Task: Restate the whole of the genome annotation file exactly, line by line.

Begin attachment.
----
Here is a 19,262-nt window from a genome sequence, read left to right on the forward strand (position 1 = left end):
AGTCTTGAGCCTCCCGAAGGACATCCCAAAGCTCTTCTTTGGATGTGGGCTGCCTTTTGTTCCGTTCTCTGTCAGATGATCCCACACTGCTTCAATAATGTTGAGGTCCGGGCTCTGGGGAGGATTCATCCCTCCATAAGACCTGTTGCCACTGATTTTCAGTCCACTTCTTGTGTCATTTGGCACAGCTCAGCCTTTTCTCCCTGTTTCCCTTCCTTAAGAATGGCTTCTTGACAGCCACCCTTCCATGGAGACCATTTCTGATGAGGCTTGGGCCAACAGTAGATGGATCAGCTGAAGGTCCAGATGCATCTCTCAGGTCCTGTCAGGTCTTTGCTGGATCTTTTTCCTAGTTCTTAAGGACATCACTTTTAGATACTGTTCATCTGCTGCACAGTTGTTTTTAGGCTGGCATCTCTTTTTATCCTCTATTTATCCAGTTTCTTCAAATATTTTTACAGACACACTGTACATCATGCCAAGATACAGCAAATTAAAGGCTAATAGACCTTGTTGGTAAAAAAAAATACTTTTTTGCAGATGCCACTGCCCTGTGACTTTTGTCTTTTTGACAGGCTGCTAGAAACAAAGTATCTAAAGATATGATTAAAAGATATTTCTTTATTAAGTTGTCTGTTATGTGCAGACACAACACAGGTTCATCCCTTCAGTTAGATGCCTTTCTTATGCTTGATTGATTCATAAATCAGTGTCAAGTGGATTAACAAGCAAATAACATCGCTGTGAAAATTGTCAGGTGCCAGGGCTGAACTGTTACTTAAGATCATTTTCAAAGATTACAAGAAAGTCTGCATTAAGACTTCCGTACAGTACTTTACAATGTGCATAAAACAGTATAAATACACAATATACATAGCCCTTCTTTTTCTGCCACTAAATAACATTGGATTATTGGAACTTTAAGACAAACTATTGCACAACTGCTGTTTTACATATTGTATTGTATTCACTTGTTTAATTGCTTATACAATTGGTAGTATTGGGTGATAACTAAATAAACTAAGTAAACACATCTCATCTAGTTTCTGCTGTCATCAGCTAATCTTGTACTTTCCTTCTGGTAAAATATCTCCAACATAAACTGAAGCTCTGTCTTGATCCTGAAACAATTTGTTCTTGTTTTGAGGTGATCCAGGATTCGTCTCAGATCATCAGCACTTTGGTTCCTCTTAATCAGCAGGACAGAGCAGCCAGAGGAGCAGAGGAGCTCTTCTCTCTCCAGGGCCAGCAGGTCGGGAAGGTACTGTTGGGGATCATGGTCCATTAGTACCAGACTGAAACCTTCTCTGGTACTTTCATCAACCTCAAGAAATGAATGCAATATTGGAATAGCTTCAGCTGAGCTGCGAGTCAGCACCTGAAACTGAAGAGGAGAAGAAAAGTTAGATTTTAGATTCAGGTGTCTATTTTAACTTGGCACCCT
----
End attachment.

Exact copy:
Here is a 19,262-nt window from a genome sequence, read left to right on the forward strand (position 1 = left end):
AGTCTTGAGCCTCCCGAAGGACATCCCAAAGCTCTTCTTTGGATGTGGGCTGCCTTTTGTTCCGTTCTCTGTCAGATGATCCCACACTGCTTCAATAATGTTGAGGTCCGGGCTCTGGGGAGGATTCATCCCTCCATAAGACCTGTTGCCACTGATTTTCAGTCCACTTCTTGTGTCATTTGGCACAGCTCAGCCTTTTCTCCCTGTTTCCCTTCCTTAAGAATGGCTTCTTGACAGCCACCCTTCCATGGAGACCATTTCTGATGAGGCTTGGGCCAACAGTAGATGGATCAGCTGAAGGTCCAGATGCATCTCTCAGGTCCTGTCAGGTCTTTGCTGGATCTTTTTCCTAGTTCTTAAGGACATCACTTTTAGATACTGTTCATCTGCTGCACAGTTGTTTTTAGGCTGGCATCTCTTTTTATCCTCTATTTATCCAGTTTCTTCAAATATTTTTACAGACACACTGTACATCATGCCAAGATACAGCAAATTAAAGGCTAATAGACCTTGTTGGTAAAAAAAAATACTTTTTTGCAGATGCCACTGCCCTGTGACTTTTGTCTTTTTGACAGGCTGCTAGAAACAAAGTATCTAAAGATATGATTAAAAGATATTTCTTTATTAAGTTGTCTGTTATGTGCAGACACAACACAGGTTCATCCCTTCAGTTAGATGCCTTTCTTATGCTTGATTGATTCATAAATCAGTGTCAAGTGGATTAACAAGCAAATAACATCGCTGTGAAAATTGTCAGGTGCCAGGGCTGAACTGTTACTTAAGATCATTTTCAAAGATTACAAGAAAGTCTGCATTAAGACTTCCGTACAGTACTTTACAATGTGCATAAAACAGTATAAATACACAATATACATAGCCCTTCTTTTTCTGCCACTAAATAACATTGGATTATTGGAACTTTAAGACAAACTATTGCACAACTGCTGTTTTACATATTGTATTGTATTCACTTGTTTAATTGCTTATACAATTGGTAGTATTGGGTGATAACTAAATAAACTAAGTAAACACATCTCATCTAGTTTCTGCTGTCATCAGCTAATCTTGTACTTTCCTTCTGGTAAAATATCTCCAACATAAACTGAAGCTCTGTCTTGATCCTGAAACAATTTGTTCTTGTTTTGAGGTGATCCAGGATTCGTCTCAGATCATCAGCACTTTGGTTCCTCTTAATCAGCAGGACAGAGCAGCCAGAGGAGCAGAGGAGCTCTTCTCTCTCCAGGGCCAGCAGGTCGGGAAGGTACTGTTGGGGATCATGGTCCATTAGTACCAGACTGAAACCTTCTCTGGTACTTTCATCAACCTCAAGAAATGAATGCAATATTGGAATAGCTTCAGCTGAGCTGCGAGTCAGCACCTGAAACTGAAGAGGAGAAGAAAAGTTAGATTTTAGATTCAGGTGTCTATTTTAACTTGGCACCCT